We find that hanging deer carcasses for ten days at 7°C or lower gives the muscles the right amount of time to relax, leading to very tender venison. For pheasants and partridges in good condition, we find five days at 4°C or lower is the optimum hanging time to allow the breast to relax. In winter, during periods where temperatures fall within these ranges and are fairly consistent, you may get away with hanging birds outside or in your garage, but otherwise you really need a larder fridge if you are going to hang game.
Before hanging game, we strongly suggest removing all offal and cleaning the cavity of the bird well. A lot of people get confused in thinking that the longer you hang the meat, the stronger it gets in taste, when in fact 90 per cent of the time people hang birds with the offal still inside and, as this breaks down a lot quicker than the rest of the animal, it results in gases being let off and tainting the whole carcass with a much stronger flavour.
A champion of all things game. In 2021, alongside his pastry chef wife, Ami, he swapped haute gastronomy for gastropubs and opened The Bailiwick Free House on the edge of Windsor Great Park.
His training under the tutelage of Clare Smyth MBE at Restaurant Gordon Ramsay has enabled him to offer a sophisticated twist on familiar dishes.
My best piece of advice would be to diminish all those preconceived ideas that game is a tricky customer when it comes to serving up a gastronomic feast.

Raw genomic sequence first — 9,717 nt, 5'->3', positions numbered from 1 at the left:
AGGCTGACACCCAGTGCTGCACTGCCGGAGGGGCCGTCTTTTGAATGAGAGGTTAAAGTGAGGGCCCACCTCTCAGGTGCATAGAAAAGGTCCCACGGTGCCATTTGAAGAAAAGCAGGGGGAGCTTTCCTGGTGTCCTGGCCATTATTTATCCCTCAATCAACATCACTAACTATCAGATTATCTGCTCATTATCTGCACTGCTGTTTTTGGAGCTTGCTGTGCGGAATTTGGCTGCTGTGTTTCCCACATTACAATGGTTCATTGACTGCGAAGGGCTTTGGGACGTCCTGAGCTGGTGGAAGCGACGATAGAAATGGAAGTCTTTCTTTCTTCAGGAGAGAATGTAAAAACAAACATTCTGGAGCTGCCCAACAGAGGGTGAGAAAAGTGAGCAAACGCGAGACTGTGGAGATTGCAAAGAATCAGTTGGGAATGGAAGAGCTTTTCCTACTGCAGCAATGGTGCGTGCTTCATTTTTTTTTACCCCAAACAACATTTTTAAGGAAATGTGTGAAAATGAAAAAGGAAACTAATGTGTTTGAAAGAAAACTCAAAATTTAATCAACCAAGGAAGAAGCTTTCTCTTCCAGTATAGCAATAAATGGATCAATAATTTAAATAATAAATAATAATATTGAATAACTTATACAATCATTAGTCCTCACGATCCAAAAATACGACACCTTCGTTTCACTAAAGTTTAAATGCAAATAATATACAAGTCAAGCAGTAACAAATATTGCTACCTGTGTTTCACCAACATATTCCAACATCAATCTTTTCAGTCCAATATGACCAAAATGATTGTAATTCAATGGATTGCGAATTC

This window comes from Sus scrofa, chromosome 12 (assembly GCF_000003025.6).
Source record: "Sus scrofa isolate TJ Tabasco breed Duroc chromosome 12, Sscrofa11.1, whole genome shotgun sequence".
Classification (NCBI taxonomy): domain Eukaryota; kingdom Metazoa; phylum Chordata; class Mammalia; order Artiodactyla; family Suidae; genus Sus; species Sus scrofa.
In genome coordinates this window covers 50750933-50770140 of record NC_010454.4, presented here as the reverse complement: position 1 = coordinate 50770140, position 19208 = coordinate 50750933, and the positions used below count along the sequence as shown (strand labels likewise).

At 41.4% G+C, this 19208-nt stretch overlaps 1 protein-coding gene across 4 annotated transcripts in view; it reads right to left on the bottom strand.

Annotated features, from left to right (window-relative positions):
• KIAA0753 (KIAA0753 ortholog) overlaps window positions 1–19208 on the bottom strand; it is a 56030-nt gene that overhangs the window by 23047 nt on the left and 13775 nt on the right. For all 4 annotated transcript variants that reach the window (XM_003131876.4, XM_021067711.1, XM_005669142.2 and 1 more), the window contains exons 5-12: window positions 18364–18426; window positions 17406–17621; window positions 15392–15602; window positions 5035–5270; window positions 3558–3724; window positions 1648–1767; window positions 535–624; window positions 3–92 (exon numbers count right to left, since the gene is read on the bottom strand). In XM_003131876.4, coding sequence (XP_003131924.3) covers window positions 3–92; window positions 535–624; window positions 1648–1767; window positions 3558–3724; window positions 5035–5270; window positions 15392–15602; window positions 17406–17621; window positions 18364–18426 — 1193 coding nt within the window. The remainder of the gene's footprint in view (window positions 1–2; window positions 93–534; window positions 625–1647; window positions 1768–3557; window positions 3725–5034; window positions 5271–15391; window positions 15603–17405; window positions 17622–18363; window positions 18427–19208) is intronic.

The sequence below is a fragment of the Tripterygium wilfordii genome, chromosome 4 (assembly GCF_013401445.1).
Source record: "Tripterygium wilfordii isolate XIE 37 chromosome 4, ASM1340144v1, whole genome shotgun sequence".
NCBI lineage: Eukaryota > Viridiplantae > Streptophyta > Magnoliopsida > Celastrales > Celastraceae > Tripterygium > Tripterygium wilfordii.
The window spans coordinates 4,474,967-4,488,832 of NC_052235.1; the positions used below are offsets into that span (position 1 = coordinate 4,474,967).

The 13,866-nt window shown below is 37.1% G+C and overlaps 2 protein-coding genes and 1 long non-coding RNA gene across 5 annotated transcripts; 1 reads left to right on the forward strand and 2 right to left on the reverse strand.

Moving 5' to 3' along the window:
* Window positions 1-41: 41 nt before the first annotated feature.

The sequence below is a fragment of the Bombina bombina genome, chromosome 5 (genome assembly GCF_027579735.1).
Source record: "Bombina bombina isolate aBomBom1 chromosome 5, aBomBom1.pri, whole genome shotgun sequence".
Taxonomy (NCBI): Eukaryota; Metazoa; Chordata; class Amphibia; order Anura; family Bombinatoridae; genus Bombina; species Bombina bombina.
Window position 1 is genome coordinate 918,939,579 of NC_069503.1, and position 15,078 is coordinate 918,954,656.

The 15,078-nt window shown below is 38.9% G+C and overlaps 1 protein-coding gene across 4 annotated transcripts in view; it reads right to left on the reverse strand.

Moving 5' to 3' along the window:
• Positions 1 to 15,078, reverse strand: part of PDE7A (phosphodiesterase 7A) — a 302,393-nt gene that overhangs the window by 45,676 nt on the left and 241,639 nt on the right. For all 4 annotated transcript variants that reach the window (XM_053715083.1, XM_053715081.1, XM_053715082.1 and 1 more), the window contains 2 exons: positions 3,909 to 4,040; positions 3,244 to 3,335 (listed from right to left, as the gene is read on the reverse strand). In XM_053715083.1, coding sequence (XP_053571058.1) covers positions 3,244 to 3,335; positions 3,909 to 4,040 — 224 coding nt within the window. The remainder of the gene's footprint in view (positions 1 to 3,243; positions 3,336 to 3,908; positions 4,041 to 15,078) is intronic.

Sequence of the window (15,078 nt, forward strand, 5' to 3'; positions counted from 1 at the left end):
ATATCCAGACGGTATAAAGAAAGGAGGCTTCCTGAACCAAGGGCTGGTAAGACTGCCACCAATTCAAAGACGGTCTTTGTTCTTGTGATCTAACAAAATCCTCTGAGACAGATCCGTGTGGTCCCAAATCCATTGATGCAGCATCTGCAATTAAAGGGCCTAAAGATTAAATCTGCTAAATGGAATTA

There’s so much you can do with game. Whether it’s pheasant, wild boar or venison –you can let your creativity and imagination run wild. If you dare to be a little crazy and adventurous, you can create the most wonderful wild food concoctions.
Don’t be scared to play around with flavour combinations; who knew that a venison and chocolate casserole could taste so good, that a pheasant pie goes perfectly well with prunes, or that adding cranberries or grapes to a feathered game dish like quail can give it a chutney-like flavour? There’s an abundance of game around during the seasons, so you can experiment with flavour combinations at a fraction of the cost of buying a free-range chicken.
Treat game as you would any other meat, you don’t need training or super chef skills – go forth and conquer your fear, it really is a ‘game’ changer.
An award-winning chef, local food campaigner, food stylist, TV celebrity and author.
Rachel picked up her first kitchen utensils when she was little more than a toddler. And when she wasn’t experimenting in the kitchen, she was out lambing the ewes, shooting game, or skinning deer.